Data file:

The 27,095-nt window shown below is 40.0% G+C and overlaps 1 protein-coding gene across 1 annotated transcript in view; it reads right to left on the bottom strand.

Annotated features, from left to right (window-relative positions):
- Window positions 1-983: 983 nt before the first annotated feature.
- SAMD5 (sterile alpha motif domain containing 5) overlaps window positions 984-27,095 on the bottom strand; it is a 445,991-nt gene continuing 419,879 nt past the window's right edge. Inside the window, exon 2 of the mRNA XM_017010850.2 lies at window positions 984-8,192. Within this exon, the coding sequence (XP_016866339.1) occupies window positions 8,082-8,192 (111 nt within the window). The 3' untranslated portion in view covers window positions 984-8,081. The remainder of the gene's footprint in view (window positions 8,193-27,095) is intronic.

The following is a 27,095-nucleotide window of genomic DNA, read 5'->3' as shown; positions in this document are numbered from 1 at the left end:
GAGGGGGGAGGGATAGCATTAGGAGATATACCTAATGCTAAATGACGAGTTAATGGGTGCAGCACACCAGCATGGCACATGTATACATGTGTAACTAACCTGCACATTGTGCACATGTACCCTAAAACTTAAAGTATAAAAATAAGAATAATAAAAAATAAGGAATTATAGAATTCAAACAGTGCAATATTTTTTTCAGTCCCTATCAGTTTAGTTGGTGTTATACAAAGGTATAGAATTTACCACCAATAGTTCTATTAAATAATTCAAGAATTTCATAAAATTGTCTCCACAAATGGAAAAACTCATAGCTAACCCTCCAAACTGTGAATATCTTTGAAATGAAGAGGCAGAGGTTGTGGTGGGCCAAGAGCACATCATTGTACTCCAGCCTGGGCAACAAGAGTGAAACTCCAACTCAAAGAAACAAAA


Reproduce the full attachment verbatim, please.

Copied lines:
The 27,095-nt window shown below is 40.0% G+C and overlaps 1 protein-coding gene across 1 annotated transcript in view; it reads right to left on the bottom strand.

Annotated features, from left to right (window-relative positions):
- Window positions 1-983: 983 nt before the first annotated feature.
- SAMD5 (sterile alpha motif domain containing 5) overlaps window positions 984-27,095 on the bottom strand; it is a 445,991-nt gene continuing 419,879 nt past the window's right edge. Inside the window, exon 2 of the mRNA XM_017010850.2 lies at window positions 984-8,192. Within this exon, the coding sequence (XP_016866339.1) occupies window positions 8,082-8,192 (111 nt within the window). The 3' untranslated portion in view covers window positions 984-8,081. The remainder of the gene's footprint in view (window positions 8,193-27,095) is intronic.

The following is a 27,095-nucleotide window of genomic DNA, read 5'->3' as shown; positions in this document are numbered from 1 at the left end:
GAGGGGGGAGGGATAGCATTAGGAGATATACCTAATGCTAAATGACGAGTTAATGGGTGCAGCACACCAGCATGGCACATGTATACATGTGTAACTAACCTGCACATTGTGCACATGTACCCTAAAACTTAAAGTATAAAAATAAGAATAATAAAAAATAAGGAATTATAGAATTCAAACAGTGCAATATTTTTTTCAGTCCCTATCAGTTTAGTTGGTGTTATACAAAGGTATAGAATTTACCACCAATAGTTCTATTAAATAATTCAAGAATTTCATAAAATTGTCTCCACAAATGGAAAAACTCATAGCTAACCCTCCAAACTGTGAATATCTTTGAAATGAAGAGGCAGAGGTTGTGGTGGGCCAAGAGCACATCATTGTACTCCAGCCTGGGCAACAAGAGTGAAACTCCAACTCAAAGAAACAAAA